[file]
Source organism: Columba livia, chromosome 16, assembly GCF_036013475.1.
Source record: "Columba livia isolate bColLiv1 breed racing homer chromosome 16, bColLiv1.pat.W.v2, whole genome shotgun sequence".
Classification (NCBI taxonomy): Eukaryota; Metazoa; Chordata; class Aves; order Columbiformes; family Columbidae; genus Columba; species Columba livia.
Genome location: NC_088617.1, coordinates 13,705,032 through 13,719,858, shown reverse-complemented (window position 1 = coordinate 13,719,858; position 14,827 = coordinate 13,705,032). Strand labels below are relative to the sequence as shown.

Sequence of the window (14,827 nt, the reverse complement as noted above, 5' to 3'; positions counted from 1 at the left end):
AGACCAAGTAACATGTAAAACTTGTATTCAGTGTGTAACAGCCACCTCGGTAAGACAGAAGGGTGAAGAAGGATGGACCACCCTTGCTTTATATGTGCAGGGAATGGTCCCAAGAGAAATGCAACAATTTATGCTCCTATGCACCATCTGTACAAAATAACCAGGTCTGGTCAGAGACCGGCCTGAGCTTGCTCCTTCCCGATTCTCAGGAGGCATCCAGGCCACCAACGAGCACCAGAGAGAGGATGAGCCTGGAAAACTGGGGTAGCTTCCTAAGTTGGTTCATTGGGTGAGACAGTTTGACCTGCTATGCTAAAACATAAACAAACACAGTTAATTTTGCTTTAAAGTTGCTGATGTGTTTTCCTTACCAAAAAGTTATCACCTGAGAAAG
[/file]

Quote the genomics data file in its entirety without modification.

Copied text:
Source organism: Columba livia, chromosome 16, assembly GCF_036013475.1.
Source record: "Columba livia isolate bColLiv1 breed racing homer chromosome 16, bColLiv1.pat.W.v2, whole genome shotgun sequence".
Classification (NCBI taxonomy): Eukaryota; Metazoa; Chordata; class Aves; order Columbiformes; family Columbidae; genus Columba; species Columba livia.
Genome location: NC_088617.1, coordinates 13,705,032 through 13,719,858, shown reverse-complemented (window position 1 = coordinate 13,719,858; position 14,827 = coordinate 13,705,032). Strand labels below are relative to the sequence as shown.

Sequence of the window (14,827 nt, the reverse complement as noted above, 5' to 3'; positions counted from 1 at the left end):
AGACCAAGTAACATGTAAAACTTGTATTCAGTGTGTAACAGCCACCTCGGTAAGACAGAAGGGTGAAGAAGGATGGACCACCCTTGCTTTATATGTGCAGGGAATGGTCCCAAGAGAAATGCAACAATTTATGCTCCTATGCACCATCTGTACAAAATAACCAGGTCTGGTCAGAGACCGGCCTGAGCTTGCTCCTTCCCGATTCTCAGGAGGCATCCAGGCCACCAACGAGCACCAGAGAGAGGATGAGCCTGGAAAACTGGGGTAGCTTCCTAAGTTGGTTCATTGGGTGAGACAGTTTGACCTGCTATGCTAAAACATAAACAAACACAGTTAATTTTGCTTTAAAGTTGCTGATGTGTTTTCCTTACCAAAAAGTTATCACCTGAGAAAG